PLEASANT PRAIRIE, Wis. -- Dixie shoulders through the sea of cattails, her progress signaled by muffled crunches and wiggling stalks.
Her nose does not betray her: About 30 seconds after she disappears from view a pheasant rockets out of the marsh, a cackling vision of green and brown and red and white.
Rudy Cariello and I take aim and fire.
Our shots miss, barely.
"I think it readjusted its flight path," says Cariello, 57, of Racine, Wis., watching the rooster flap and glide to a far corner of the marsh.
We turn our attention to the job at hand -- finding our arrows.
Welcome to the 20th Annual Traditional Pheasant Shoot, run by Cariello and a group of friends on a private hunting club in Kenosha County.
When it comes to upland bird hunting, this is "a horse of a different color." You pick up your misses. And no ear plugs are required.
Though Fred Bear and others popularized archery hunting for all types of game in the mid-20th century, very few modern bowhunters pursue quarry on the wing.
The quest is rich with challenge, the event long on camaraderie.
It says it right in the unofficial rules memo: Smiles are mandatory.
Also, no broadheads are allowed. And all arrows must have flu-flu fletching to limit flight.
Oh, and "Dogs are allowed and must not be under control."
"I've got one bird in 20 years," says Cariello, who took up archery as a 7-year-old. "But it can be done, it can be done."
I joined Cariello and crew for the annual February outing on several hundred acres of grassland, woodlots and food plots.
The first year attracted 18 hunters. This year 70 archers from four states are working the fields; the ages range from 14 to 83.
Three dog handlers have also joined the crew, just for the joy of watching their canine companions work and help the bow hunters in their quest.
The day started at 8 a.m. with shooting practice. Cardboard discs, like those found under a frozen pizza, were tossed in the air. Assembled archers let loose with wooden, heavily-fletched arrows.
A hit -- about one in 10 -- brought cheers.
Though compound bows have won favor among contemporary bowhunters, especially for deer hunting, we all used recurves and other traditional bows.
After months of a deer season shooting my compound, it was a simple, instinctive joy to shoot the "stick and string" of a recurve.
It's the best tool, in fact, for quick, snap shots. Plus recurves, stick bows and self bows are in fashion with this crowd. Several bows were covered with snake skin; one is wrapped in ray.
Some arrows are made of cedar, others of red osier dogwood.
The hunt got its start 20 years ago when Mike Salas, a Kenosha Police Department detective who did some part-time work as a hunting guide, approached the owner of the private hunting club to see if he and a few of his archery buddies could tromp the grounds and try to bag a couple birds.
The group got the green light. Certainly Salas' relationship with the owner helped. But it's possible the owner also thought the bow-and-arrow crowd would do little damage to his pheasant population.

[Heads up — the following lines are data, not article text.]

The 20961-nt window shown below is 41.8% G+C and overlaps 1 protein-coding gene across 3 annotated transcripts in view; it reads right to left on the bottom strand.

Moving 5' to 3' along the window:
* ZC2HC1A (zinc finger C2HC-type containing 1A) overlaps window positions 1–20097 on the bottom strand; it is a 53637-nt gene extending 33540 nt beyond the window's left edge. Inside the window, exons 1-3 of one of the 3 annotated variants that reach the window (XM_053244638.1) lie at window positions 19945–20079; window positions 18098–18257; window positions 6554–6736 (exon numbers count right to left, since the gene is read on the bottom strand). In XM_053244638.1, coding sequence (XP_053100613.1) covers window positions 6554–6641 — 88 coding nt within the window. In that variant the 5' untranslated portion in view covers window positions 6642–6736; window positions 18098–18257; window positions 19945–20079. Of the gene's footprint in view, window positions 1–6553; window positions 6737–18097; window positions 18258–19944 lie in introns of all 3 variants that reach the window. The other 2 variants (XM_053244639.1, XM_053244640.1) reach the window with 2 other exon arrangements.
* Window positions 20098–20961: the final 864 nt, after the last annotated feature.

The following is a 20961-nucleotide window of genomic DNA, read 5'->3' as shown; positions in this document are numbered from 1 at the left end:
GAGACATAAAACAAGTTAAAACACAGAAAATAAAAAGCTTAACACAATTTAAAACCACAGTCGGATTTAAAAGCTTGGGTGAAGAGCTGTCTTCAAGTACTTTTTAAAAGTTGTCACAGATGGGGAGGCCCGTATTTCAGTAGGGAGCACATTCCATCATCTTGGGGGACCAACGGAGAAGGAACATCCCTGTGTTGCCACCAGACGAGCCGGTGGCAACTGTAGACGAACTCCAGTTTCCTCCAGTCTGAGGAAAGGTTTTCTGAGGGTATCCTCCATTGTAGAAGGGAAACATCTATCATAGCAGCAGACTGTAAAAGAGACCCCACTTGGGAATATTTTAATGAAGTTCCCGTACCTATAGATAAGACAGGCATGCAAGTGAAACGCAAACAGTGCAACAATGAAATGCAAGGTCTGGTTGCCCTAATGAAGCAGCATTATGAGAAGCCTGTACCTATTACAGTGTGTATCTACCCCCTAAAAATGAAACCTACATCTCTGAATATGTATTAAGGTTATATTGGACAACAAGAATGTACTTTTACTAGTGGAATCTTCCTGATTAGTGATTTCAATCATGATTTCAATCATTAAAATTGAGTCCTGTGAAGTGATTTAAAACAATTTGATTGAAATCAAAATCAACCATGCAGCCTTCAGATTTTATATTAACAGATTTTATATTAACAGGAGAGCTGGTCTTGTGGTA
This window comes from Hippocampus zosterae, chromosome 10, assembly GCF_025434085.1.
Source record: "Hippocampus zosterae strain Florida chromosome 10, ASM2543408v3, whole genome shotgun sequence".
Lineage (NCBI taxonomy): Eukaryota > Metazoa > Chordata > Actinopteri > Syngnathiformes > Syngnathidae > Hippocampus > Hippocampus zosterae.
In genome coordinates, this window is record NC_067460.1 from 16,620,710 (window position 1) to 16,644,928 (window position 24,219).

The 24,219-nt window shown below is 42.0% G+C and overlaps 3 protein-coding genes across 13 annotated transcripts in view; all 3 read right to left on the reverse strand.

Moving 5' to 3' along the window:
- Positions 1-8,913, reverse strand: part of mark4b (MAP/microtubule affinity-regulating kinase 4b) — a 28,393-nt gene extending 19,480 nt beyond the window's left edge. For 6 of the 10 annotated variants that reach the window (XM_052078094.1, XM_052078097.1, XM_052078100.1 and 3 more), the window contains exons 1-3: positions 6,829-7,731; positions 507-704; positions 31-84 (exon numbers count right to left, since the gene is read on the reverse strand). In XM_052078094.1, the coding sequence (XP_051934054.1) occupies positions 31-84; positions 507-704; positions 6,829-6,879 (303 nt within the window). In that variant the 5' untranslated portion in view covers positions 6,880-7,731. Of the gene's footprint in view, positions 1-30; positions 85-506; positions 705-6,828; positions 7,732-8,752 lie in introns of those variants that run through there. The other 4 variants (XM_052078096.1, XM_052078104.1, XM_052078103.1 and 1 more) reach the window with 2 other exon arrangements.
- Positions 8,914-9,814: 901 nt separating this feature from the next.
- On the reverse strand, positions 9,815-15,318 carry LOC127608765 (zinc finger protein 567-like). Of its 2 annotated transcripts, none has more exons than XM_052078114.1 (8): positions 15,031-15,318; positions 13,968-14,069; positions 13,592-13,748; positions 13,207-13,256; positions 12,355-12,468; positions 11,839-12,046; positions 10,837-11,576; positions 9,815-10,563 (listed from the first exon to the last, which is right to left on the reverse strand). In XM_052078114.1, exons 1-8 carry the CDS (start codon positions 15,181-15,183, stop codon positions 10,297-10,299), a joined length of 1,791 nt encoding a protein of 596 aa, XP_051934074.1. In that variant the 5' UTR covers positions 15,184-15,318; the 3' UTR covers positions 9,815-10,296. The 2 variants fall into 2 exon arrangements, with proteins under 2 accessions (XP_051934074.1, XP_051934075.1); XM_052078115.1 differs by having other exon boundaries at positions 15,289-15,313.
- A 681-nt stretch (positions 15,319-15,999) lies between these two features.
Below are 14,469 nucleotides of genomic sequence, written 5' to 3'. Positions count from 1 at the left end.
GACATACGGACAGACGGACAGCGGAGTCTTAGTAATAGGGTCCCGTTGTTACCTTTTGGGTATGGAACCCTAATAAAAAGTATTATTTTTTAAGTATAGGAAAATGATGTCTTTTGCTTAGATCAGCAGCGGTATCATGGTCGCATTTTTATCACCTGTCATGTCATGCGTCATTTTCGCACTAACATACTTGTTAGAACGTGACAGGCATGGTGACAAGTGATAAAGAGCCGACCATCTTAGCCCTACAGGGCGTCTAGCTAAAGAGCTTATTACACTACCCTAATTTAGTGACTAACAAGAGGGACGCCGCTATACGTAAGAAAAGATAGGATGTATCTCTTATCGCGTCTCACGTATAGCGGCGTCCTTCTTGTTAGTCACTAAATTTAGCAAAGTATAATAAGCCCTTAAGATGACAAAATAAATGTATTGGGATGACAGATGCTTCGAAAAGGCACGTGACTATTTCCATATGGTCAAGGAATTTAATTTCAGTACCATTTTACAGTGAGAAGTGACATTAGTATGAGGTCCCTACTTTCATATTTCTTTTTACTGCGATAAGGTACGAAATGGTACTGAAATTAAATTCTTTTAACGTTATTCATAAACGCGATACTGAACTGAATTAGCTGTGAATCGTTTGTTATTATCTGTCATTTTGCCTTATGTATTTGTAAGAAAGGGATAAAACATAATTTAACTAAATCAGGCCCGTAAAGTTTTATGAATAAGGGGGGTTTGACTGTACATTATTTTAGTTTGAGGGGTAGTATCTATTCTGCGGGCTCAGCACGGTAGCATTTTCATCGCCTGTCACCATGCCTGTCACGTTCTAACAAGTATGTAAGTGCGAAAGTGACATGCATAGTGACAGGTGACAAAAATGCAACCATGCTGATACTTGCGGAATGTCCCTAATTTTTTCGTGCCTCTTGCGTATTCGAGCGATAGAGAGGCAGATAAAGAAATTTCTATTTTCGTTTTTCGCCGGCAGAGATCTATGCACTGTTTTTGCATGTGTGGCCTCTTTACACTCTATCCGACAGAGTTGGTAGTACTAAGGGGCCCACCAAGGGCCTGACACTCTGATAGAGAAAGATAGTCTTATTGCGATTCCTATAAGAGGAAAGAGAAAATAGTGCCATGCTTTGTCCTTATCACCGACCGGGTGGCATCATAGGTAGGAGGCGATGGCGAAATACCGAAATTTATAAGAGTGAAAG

"Nobody believes you hunt pheasants with a bow and arrow," is how Mike Deno of Sturtevant puts it.
As it has since the beginning, the group hunts on a Monday, when the club is typically closed.
No birds are stocked; the group only hunts for "leftovers," pheasants and chukkars that were stocked earlier and are surviving on the property.
The cattail marshes, corn, milo and other cover and food sources makes the area attractive to birds. A wild pheasant also makes an appearance from time-to-time.
Lunch will follow, regardless of how full the game bag.
I hunt with Cariello, his wife, Harriet, and Derrick Sorenson of Cedarburg. We are ably led by Dixie, the Cariellos' 3-year-old American water spaniel, and Libby, Sorenson's springer spaniel.
After we find our arrows, we work a field of milo. Two birds flush 75 yards ahead, out of range. Archers have limitations, too.
Cariello says about eight of the original group members are still involved, including Andy Meyer of Milwaukee.
Meyer has hunted all 20 years. This year he's joined by his wife, Ramona, and son, Oren.
In the early years, he'd bring Oren when he was "knee-high to a corn stalk."
This year Oren Meyer, 26, is hunting behind his own dog, a black Labrador named Gator. As the pair work a grassy field late in the morning, two pheasants swing from Oren's belt.
A good pointing dog is a great asset in all upland bird hunting and especially helpful when using archery equipment. But there are no guarantees.
"Dixie, why aren't you retrieving?" says Cariello, after a crossing bird at 30 yards flies away unscathed.
Dixie has her own set of questions. But in the spirit of the day, she wags her tail and noses ahead, looking for fresh scent.
The gray sky yields to patches of blue late in the morning; the air hovers around the freezing mark, making for comfortable walking over grass and frozen marshes alike.
We put several miles on our boots in three hours of hunting. Our group has about eight legitimate shots.
"I hear guys yelling," says Cariello as the clock edges noon. "There must be some missing going on."
Cariello owes Sorenson an apology. When we meet up at the far end of a tree line, Libby is holding a rooster firmly in her jaws.
At the end of the day, 12 birds are in the bag. Two teams brought in two birds each.
"I saw smiles on faces, happy dogs and it was a safe hunt," says Cariello, as we unstring the bows. "That's our measure of success."